Yellow Wood stated that she tried to stop them from taking Anna Mae from her house but was ordered by her aunt Theda Clark to mind her own business. Theda was apparently a domineering mean older woman. Few would dare cross her.

When Arlo, John and Theda left with Anna Mae, Yellow Wood called the police. Angie Janis took the phone from her and hung it up. Janis told Yellow Wood to stay out of this.

Although Janis testified under oath that Anna Mae’s hands had been tied and then she was tied to a board that did not alarm Angie enough to call the police herself. She still stated that she didn’t think Anna Mae was in any danger.

If Angie Janis did not tell this story when she testified before the grand jury, then when and why did she invent it? It would seem that this was created to be the lynch pin for the charge of kidnapping.

Janis could not remember the color of the rope or the board. Rensch also asked Amiotte, the rancher that found the Wanblee body, if there was a rope near the body. Amiotte didn’t see a rope. We have another mystery in this story. Where did the rope and board go?

Next we move to the famous alleged interrogation at the Wounded Knee Legal Defense/Offense Committee office. Candy Hamilton testified that she was waiting at WKLDOC for a ride to Sioux Falls to testify at Russell Means trial. Anna Mae was in a room with a group of people.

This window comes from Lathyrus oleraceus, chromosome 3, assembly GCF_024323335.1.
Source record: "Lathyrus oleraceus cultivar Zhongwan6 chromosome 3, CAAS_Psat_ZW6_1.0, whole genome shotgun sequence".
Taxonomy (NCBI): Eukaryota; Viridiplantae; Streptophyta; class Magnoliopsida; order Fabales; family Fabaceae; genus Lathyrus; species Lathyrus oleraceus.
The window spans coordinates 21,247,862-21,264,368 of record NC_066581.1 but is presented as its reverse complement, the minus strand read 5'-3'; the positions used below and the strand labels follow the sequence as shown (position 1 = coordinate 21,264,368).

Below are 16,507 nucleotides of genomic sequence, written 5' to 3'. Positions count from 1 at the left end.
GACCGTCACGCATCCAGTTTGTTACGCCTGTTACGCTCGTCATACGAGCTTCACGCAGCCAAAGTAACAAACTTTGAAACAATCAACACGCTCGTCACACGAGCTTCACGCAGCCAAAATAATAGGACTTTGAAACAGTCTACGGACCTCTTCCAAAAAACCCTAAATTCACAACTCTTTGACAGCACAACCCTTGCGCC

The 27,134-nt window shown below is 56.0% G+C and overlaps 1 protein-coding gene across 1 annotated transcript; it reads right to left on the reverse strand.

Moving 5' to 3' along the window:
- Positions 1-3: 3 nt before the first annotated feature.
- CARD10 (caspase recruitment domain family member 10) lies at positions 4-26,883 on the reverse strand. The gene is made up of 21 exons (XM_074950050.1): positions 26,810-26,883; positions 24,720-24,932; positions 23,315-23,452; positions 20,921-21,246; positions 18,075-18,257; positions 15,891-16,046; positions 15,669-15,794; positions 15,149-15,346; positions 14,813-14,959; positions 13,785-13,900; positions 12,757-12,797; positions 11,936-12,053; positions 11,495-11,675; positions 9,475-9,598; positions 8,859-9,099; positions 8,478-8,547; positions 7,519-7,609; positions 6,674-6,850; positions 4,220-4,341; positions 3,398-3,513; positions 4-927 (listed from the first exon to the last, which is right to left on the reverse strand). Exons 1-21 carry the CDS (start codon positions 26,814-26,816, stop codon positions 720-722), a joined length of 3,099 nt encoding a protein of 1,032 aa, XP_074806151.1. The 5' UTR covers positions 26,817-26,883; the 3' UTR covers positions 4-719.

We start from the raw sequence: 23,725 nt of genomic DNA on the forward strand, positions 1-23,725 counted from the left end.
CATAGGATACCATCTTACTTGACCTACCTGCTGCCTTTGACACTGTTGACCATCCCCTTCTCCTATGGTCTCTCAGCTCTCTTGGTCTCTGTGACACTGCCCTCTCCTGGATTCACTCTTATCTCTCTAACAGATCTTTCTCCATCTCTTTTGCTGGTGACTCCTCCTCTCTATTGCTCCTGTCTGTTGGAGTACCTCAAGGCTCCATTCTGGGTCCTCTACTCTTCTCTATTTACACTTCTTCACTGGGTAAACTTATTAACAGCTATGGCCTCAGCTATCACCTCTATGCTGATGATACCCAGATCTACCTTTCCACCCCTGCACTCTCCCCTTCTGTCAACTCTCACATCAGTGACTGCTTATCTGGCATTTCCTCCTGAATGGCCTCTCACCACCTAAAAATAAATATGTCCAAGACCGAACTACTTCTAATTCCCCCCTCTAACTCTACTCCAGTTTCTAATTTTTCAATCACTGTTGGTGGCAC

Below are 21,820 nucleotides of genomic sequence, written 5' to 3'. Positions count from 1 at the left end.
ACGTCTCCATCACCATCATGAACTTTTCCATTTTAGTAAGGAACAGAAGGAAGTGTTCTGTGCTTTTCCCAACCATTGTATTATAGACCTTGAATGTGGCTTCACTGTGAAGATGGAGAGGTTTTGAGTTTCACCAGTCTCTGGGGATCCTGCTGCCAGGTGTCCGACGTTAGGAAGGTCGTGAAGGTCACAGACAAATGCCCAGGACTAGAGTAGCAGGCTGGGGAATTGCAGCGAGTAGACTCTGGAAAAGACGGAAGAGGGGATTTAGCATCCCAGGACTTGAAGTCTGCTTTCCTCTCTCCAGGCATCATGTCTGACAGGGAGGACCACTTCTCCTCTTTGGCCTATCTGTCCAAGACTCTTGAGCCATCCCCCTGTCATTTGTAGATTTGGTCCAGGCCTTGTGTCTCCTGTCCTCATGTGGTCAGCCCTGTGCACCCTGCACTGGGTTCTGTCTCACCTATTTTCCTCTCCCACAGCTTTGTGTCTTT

Anna Mae came out of the room to get a cup of coffee. She talked a while with Candy. There were phones and doors in the office. Anna Mae didn’t try to call for help. Neither did she try to run.

Hamilton states that she told Anna Mae that Oglalla could be a really safe place for her to stay. Candy was offering asylum. She had heard rumors of Aquash being an informer. Candy wanted to let Anna Mae know that she would be protected in Oglalla if she wanted it. She didn’t. The two women spoke for another minute then Anna Mae returned to the room. Aquash had many opportunities to escape if she was being held prisoner.

Hamilton couldn’t remember if it was before or after they heard that Anna Mae had been killed when she spoke to Madonna Gilbert about the incident. She asked Gilbert what became of Anna Mae after they talked with her. Gilbert said, “Oh, we just told her to get out of there.”

The myths that have grown up around this story are volatile. They are fueled by Jordan Dill on his websites and Paul Demain in his newspaper.

Dill and Demain sound like bellowing wrestlers in their proclamations. They have ranted about a ten tooth beating during the alleged interrogation of Aquash. Actually, according to “The life and Death of Anna Mae Aquash by Johanna Brand,” Anna Mae wore partials, which she had lost.

Dill and Demain quote Minnie Two Shoes quoting Iris Thunder Cloud as saying that Anna Mae told her that Leonard Peltier put a gun in her mouth as he questioned her at an AIM conference. There is no eye witness to affirm that this incident actually happened.

During Robert Eccoffey’s testimony he states that Arlo told him that when they crossed the fence, she (Anna Mae) knew what was going to happen. Roger Amiotte had testified that the fence had not been there in 1976, the year he found the body.

Why did Arlo have a detailed memory of crossing a fence that would be built years later? Why did he recall that by crossing that yet-to-be fence Anna Mae knew she was about to be killed?

Eccoffey thinks he sees rope burns on the corpse’s wrists in the crime scene photos. It is here that the kidnapping story is born. There is no mention of rope burns by either medical examiner in both autopsy reports.